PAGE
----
Doctor Who
The Last Resort

Author: Paul Leonard
BBC Books
RRP 5.99, US $6.95, Cdn $8.99
ISBN 0 563 48605 8
Available now

The Good Time Travel Company is the franchise to end all franchises - literally. Tourists can choose from destinations such as ancient Egypt and the Wild West, all equipped with luxury hotels and theme parks. But the Doctor knows that such irresponsible holidaymaking could destroy the very fabric of reality...

Time tourism resulting in bizarre side effects? Numerous passages of text more or less repeated just to drive home the weirdness? This sounds more like the sort of thing Steve Lyons would write, rather than the earnest Paul Leonard. But the wackier elements of the Good Time Travel Company are played down (in any case, Doctor Who has ventured on such a vacation before, in Delta and the Bannermen). The holidaymaking is merely the starting point for some mind-numbing duplication of characters.

You see, the normal laws of time no longer apply. There is no limit to the number of occasions a person can travel into the same time zone and effectively replicate his or herself. People who bump into themselves don't explode like the Brigadier nearly did in Mawdryn Undead - although they may fall victim to the temporal apartheid that is enforced by the Time Police. It might be a good idea to take notes as you read this book, to try and keep track of the various doubles that weave in and out of the narrative, but I think the author intended a certain degree of confusion to remain.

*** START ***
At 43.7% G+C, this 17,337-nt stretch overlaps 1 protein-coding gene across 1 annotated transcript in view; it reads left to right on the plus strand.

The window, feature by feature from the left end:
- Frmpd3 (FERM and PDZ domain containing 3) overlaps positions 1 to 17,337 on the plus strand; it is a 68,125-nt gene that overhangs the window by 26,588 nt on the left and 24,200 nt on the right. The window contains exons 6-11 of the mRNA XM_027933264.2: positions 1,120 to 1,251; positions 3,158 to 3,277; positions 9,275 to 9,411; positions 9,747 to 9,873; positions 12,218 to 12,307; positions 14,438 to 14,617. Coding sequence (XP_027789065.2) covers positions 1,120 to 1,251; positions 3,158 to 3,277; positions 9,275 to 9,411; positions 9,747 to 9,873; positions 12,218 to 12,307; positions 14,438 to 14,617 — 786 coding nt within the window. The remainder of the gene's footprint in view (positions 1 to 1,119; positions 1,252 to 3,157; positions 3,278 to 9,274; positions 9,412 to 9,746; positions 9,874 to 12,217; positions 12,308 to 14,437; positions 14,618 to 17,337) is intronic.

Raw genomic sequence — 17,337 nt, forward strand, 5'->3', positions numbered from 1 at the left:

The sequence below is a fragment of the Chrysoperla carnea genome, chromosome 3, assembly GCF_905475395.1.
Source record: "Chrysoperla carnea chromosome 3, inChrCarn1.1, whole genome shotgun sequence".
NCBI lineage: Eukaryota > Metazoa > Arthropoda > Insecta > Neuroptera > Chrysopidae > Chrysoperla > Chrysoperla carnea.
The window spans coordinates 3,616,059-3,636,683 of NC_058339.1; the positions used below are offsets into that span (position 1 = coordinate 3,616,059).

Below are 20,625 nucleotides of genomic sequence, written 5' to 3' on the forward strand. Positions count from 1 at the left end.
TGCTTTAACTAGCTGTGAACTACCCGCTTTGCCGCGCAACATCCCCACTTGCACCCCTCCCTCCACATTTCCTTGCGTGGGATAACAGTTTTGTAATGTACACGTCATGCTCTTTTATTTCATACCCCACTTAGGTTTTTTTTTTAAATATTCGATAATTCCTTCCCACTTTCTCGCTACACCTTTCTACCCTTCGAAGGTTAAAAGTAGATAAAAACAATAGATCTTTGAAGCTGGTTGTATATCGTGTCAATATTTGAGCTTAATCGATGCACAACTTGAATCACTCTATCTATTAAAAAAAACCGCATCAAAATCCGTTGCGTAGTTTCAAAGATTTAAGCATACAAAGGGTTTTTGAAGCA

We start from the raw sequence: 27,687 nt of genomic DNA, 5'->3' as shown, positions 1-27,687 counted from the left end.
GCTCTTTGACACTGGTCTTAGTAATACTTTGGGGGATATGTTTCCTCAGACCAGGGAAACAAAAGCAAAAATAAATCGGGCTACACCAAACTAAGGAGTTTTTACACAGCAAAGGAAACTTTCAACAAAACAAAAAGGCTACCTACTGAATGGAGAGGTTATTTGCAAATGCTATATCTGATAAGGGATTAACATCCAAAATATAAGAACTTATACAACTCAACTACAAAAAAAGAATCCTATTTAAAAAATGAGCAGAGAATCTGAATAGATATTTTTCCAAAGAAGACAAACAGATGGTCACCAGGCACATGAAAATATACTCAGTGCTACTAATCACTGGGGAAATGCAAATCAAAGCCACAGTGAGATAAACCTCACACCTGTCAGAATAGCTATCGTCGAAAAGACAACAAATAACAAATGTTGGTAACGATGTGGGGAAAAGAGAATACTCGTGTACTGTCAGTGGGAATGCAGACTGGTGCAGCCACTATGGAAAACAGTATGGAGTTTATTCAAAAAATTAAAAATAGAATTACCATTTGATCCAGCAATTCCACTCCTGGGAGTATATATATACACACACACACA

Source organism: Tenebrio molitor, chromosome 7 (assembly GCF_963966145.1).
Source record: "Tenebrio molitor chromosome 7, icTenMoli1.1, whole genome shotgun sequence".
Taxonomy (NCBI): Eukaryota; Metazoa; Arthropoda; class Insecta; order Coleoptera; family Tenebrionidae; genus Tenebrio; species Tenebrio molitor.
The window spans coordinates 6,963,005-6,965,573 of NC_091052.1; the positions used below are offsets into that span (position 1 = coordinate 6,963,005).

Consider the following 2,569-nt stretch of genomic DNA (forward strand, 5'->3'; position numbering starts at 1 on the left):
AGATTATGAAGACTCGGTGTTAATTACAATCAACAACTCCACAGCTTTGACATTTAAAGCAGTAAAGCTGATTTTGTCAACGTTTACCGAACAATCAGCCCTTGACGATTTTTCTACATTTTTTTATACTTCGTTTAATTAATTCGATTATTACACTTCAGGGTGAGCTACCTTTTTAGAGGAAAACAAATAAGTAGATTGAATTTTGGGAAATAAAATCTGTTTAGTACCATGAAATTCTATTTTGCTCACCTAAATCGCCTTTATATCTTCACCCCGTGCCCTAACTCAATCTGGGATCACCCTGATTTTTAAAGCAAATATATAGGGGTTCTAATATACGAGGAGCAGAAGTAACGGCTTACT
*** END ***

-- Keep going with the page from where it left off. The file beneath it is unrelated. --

Due to the number of duplicates running around at any given moment, Leonard chooses to write the Doctor out during the first half of the novel, which is dominated instead by Fitz and Anji. It is a credit to the BBC range editors that these made-for-prose companions are sufficient to carry so much of the story. They are joined by a couple of independent time travellers called Jack and Iyeeye - or rather several versions of them. It is with the character of Iyeeye, a brave Leela-like savage, that we see the familiar Paul Leonard style shining through. Her world is a tangibly alien environment, even though it is an alternative version of Earth.

There are points during the reading of this book that leave you thinking, "What the hell is going on?" But in the end, I think, the trip is worth taking.

Richard McGinlay

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